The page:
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Unlock Financial Freedom Understanding Bankruptcy in California

Unlock Financial Freedom: Understanding Bankruptcy in California

Debt has always been a big problem in our country—even before we became a country. When our nation was still a collection of colonies, people borrowed against future expected earnings to buy the things they needed. They were in trouble if the future earnings didn’t come in as planned.

That pattern continues today, primarily through the use of credit cards. We get used to being in debt. Then if a disaster strikes or the debts pile up to the point where they become crippling, repayment becomes impossible.

That’s where bankruptcy comes in. Bankruptcy can provide a fresh start, but you need to understand how it works and its future implications.

Two Forms of Bankruptcy Filing

When an individual files for bankruptcy, as opposed to a business, they usually file under Chapter 7 of the Bankruptcy Code or Chapter 13. Overall, a Chapter 7 filing permits most people to keep all of their assets, and most of your debt is “discharged,” meaning they go away.

In a Chapter 13 filing we develop a payment plan that enables you to pay off your debts without harassment from creditors. A chapter 13 filing is often useful for people who are facing foreclosure on their house; with this form of bankruptcy you can repay your mortgage arrears over a 60-month period, keep your house, and clear your debt.  A bankruptcy attorney can review your financial details and determine which form of bankruptcy makes the most sense or help you find alternative ways to rebuild your finances and credit.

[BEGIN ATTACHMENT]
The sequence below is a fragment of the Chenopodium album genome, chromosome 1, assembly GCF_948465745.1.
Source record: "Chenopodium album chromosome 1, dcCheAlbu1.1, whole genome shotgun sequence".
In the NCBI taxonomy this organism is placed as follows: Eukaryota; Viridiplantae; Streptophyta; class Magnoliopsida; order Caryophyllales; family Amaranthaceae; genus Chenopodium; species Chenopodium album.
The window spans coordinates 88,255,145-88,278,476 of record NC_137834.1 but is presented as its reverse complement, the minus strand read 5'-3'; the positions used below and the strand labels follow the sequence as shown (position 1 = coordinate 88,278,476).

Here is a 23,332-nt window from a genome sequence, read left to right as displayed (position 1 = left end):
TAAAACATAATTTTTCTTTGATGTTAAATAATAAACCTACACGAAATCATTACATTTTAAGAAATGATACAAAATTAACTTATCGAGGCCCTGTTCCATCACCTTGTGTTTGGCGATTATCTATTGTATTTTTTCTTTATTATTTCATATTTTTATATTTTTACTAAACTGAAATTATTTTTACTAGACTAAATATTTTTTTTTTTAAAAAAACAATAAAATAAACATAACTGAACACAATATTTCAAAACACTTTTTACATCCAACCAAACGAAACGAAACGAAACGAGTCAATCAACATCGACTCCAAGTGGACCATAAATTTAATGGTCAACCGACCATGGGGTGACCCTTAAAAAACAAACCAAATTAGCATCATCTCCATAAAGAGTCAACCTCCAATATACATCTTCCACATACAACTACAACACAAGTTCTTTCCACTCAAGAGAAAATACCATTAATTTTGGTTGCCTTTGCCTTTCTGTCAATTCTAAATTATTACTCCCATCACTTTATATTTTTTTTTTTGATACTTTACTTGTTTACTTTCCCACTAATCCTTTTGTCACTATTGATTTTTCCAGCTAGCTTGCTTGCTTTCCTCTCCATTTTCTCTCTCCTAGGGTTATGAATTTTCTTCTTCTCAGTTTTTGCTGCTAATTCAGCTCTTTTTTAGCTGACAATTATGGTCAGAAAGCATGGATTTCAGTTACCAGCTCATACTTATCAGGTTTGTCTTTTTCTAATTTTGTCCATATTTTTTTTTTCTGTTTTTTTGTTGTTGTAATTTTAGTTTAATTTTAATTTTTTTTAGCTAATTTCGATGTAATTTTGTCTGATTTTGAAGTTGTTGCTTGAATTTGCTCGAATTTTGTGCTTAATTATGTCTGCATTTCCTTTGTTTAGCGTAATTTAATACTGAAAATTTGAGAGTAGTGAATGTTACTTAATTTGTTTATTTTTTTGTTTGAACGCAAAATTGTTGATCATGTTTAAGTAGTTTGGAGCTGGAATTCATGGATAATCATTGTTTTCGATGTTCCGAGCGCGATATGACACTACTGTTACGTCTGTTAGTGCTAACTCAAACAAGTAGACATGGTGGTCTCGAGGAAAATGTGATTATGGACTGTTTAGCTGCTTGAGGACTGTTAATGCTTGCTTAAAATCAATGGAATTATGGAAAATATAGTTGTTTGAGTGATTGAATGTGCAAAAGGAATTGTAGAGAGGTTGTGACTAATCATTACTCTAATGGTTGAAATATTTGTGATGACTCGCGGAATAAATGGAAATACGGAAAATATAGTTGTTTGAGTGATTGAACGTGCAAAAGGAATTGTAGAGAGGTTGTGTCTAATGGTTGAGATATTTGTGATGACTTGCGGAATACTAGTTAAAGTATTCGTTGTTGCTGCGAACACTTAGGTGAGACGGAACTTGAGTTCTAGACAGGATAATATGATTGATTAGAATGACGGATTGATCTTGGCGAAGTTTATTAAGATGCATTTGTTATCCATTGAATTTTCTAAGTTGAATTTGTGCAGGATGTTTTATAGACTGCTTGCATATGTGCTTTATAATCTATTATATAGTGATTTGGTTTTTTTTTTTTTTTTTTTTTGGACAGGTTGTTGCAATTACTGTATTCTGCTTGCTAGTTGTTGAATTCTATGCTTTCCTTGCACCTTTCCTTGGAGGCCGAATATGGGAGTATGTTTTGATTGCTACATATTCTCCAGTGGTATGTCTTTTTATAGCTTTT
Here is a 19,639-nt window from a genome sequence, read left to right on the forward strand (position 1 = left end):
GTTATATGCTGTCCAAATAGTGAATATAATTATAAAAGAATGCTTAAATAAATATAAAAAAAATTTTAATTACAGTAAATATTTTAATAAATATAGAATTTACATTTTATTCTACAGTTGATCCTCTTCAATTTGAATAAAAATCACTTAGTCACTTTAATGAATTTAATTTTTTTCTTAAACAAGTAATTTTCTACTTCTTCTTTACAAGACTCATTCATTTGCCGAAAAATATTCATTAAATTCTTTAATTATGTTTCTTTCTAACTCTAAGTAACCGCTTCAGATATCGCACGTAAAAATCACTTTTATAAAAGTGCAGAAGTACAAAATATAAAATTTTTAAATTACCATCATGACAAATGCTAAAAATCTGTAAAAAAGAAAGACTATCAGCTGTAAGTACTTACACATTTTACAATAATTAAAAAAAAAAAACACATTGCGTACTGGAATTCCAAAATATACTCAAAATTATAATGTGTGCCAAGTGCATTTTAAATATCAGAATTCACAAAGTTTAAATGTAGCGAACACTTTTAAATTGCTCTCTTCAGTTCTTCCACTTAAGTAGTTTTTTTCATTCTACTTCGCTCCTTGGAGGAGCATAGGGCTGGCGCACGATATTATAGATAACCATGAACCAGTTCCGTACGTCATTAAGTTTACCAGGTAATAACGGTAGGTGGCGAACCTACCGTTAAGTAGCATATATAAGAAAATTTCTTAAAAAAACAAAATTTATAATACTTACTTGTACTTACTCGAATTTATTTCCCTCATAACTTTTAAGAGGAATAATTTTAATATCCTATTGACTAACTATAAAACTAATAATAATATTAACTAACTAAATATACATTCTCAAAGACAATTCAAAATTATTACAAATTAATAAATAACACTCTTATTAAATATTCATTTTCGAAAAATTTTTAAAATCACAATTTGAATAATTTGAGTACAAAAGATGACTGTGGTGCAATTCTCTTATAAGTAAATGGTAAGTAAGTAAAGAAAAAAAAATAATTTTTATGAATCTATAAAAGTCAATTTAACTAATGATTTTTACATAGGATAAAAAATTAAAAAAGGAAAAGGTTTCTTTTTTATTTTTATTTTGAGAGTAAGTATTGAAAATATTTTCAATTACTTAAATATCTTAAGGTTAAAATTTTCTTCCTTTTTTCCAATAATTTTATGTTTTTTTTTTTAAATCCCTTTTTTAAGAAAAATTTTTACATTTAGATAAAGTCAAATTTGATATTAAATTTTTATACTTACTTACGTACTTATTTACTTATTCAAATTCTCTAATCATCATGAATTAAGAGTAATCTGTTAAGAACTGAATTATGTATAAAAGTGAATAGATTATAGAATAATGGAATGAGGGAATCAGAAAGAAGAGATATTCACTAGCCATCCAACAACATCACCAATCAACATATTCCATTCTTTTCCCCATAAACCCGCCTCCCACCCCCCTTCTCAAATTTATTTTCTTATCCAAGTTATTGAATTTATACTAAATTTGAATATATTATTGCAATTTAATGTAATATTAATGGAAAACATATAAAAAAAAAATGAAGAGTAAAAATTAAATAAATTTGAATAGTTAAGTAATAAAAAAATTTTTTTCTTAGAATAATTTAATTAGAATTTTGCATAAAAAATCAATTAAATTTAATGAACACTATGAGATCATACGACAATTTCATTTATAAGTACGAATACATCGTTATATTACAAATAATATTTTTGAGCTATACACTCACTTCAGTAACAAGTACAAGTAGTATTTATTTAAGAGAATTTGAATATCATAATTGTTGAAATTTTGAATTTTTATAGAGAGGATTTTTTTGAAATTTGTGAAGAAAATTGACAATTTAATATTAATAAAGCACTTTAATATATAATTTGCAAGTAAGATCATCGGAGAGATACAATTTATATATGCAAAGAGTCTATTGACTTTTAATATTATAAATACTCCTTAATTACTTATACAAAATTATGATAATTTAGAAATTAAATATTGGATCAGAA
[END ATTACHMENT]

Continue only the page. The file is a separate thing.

Which Debts Are Covered and Which Ones Are Not?

A bankruptcy can clean the slate to a large degree, but it doesn’t wipe away everything. Child support debts and many court-ordered debts will not usually be removed by bankruptcy. Student loans are becoming easier to discharge in some circumstances, but the majority of student loan debt remains non-dischargeable.

However, bankruptcy can discharge medical debt, one common reason people file for bankruptcy. A medical crisis can be extremely costly, and even people with insurance soon learn that there are limits to what their policies will cover.

Essentially, bankruptcy helps with unsecured debts, meaning debts that are not guaranteed by the value of an asset. Examples of unsecured debt are credit cards, personal loans, payday loans, medical debt, utilities and other debt of that nature.

Secured debt, on the other hand, would be your mortgage or car loan.  Those debts are secured by the house’s or the vehicle’s value. If you don’t pay the debt, the bank can take them back to get their money.

Bankruptcy can stop foreclosure, stop collection lawsuits and prevents or stops wage garnishment and other collection actions.

Need a Fresh Start? Let’s Talk About Bankruptcy Options

When you are deeply stuck in debt, getting out of that hole takes serious planning. I focus my practice on helping people protect their financial futures, and one way I do that is by counseling clients on bankruptcy and available alternatives. You won’t feel overwhelmed and weighed down when you have a way out. And you don’t have to reach rock bottom before finding solutions.

If creditors are harassing you or feel hopeless about your debt situation, call me. I’m here to help.

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Estate Planning Attorney Eric Ridley